I have been selected for the Google Summer of Code!
For the better part of the summer vacation, I will now be committing myself to write code for KDE to implement my project idea of implementing a virtual folder in Dolphin to make it easier to select files.
As a primer, the Google Summer of Code (GSoC) is an annual event organized by Google for drawing students to work on open source projects with a nice stipend, goodies, and fame. The GSoC is a term one would hear pretty frequently when talking about the technical prowess and coding culture of a college.
This year, BITS Pilani - Hyderabad Campus had a record number of a total of 7 selections! This is more than double of our previous record. This in some ways, might be the start of the technical culture wave this campus was looking for so long.
The File Tray idea for the GSoC came at a difficult time, hardly a month after the entrance exams in 2015. It was at a time I was frustrated with everything I had done and I didn't have any energy to pursue anything at all having been completely drained out by the entrance exams prior to it. From there, the project sat on the list of "Things I Might Do In The Distant Future". The project idea was known only to a few close friends and my tiny programming diary.
It was only till November 2015 when I stumbled across the GSoC. I began looking at open source file managers for which I could implement my project idea. I had been using Linux with various desktop environments for about 4 years at that point, so I had a pretty decent idea of what to look for. Writing this feature for GNOME's Nautilus was the first thing I looked into as I had been using Nautilus for a while and I was a big fan of Nautilus's simple to use interface. But, the problem was that Nautilus was a C/GTK+ project and I had no desire to move on to using C after having C++ in my comfort zone for a very long time. Fortunately, Dolphin, one of the best file managers I had used since my days of using KDE, used C++/Qt, a toolset I am much better with. I felt my project idea was a natural fit for Dolphin's Split view mode. KDE also had an excellent record in the GSoC with a very good number of slots and a high percentage of successful projects. This began my tryst with Open Source development.
From there on, I taught myself Qt and during a Diwali vacation on campus, I managed to make a very rough prototype application of my project after coding for 6 hours straight from 11pm to 5am the next day. Following this, I subscribed to KDE's mailing lists and after lurking around for a while, I started asking for feedback on my GSoC idea. With surprisingly positive feedback from numerous KDE developers, I realized that there might just be a non-zero chance of getting selected.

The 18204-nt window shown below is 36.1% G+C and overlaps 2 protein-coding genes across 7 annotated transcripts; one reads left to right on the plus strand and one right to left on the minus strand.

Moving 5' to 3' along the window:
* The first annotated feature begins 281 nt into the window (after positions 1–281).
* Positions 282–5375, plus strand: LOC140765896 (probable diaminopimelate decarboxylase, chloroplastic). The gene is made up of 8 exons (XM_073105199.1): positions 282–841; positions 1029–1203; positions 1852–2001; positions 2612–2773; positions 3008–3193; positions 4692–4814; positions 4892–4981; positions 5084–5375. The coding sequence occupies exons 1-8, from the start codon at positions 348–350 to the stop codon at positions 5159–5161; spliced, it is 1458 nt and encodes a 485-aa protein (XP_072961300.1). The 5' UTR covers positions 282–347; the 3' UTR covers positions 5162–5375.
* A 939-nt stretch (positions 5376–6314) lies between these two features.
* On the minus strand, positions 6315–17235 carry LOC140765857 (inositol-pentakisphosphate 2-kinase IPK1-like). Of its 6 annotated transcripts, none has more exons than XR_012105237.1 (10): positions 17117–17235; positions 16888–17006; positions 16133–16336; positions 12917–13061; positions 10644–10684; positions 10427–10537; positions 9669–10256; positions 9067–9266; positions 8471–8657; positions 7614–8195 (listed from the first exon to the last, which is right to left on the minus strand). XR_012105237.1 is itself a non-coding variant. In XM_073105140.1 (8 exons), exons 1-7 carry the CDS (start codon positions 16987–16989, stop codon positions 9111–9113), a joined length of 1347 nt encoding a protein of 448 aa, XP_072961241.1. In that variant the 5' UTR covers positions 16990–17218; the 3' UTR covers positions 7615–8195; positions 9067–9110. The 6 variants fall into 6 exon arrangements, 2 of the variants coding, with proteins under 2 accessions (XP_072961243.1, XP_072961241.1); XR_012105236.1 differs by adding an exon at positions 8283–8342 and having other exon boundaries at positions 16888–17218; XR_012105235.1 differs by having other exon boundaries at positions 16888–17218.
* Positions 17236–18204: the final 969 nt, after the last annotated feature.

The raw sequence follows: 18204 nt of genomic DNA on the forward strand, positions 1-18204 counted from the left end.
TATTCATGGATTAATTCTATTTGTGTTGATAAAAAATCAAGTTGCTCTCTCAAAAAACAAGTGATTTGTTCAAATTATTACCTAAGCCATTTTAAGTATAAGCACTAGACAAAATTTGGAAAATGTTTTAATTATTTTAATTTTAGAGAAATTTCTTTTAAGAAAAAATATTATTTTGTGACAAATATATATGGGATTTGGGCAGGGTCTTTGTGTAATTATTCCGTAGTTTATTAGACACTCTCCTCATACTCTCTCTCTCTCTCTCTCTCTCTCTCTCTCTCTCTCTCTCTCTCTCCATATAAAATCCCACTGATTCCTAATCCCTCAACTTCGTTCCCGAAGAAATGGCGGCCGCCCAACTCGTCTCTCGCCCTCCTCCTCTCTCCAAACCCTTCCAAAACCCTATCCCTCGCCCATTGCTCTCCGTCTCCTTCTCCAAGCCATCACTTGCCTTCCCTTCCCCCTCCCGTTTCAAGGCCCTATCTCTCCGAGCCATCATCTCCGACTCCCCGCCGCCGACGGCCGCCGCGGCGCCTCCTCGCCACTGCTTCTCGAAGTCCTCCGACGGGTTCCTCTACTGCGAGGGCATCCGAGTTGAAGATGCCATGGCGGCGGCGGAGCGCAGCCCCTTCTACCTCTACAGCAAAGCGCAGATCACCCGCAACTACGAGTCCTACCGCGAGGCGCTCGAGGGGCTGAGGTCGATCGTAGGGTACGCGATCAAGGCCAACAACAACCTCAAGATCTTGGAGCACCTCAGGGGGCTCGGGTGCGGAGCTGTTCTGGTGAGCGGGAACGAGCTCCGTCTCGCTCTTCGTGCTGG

Things quickly began falling into place and I then moved on to the next step of hunting around for bugs I could fix and new features I could implement for Dolphin. The bug-fixing was as enjoyable as it was occasionally frustrating. Reading over 20000 lines of code certainly took its toll when I had no idea when how different parts of the application meshed together. In the end, thanks to the guidance of Dolphin maintainer, Emmanuel Pescosta, I managed to fix a couple of things for Dolphin and moved on to the next step of making a proposal for my GSoC application.
Starting off with making a competent proposal was like launching off ground zero as there were very few people who had successfully completed the GSoC from our campus and most of these people had graduated well before this time. I started digging around for proposals accepted by KDE in previous GSoC's. What I couldn't get from all the proposals was some sound advice from seniors. In particular, Naveen Jafer bhaiya (who also went on to achieve a GSoC project of his own!) helped me with making my proposal as good as possible. In the end, after painstakingly checking every word in my proposal for what felt like the fiftieth time I submitted it on 25 March, only to spend an anxious month waiting for the results which came out at 1230am IST on April 23. While it still hasn't sunk in yet (!), I am sure that this will make for an awesome summer vacation!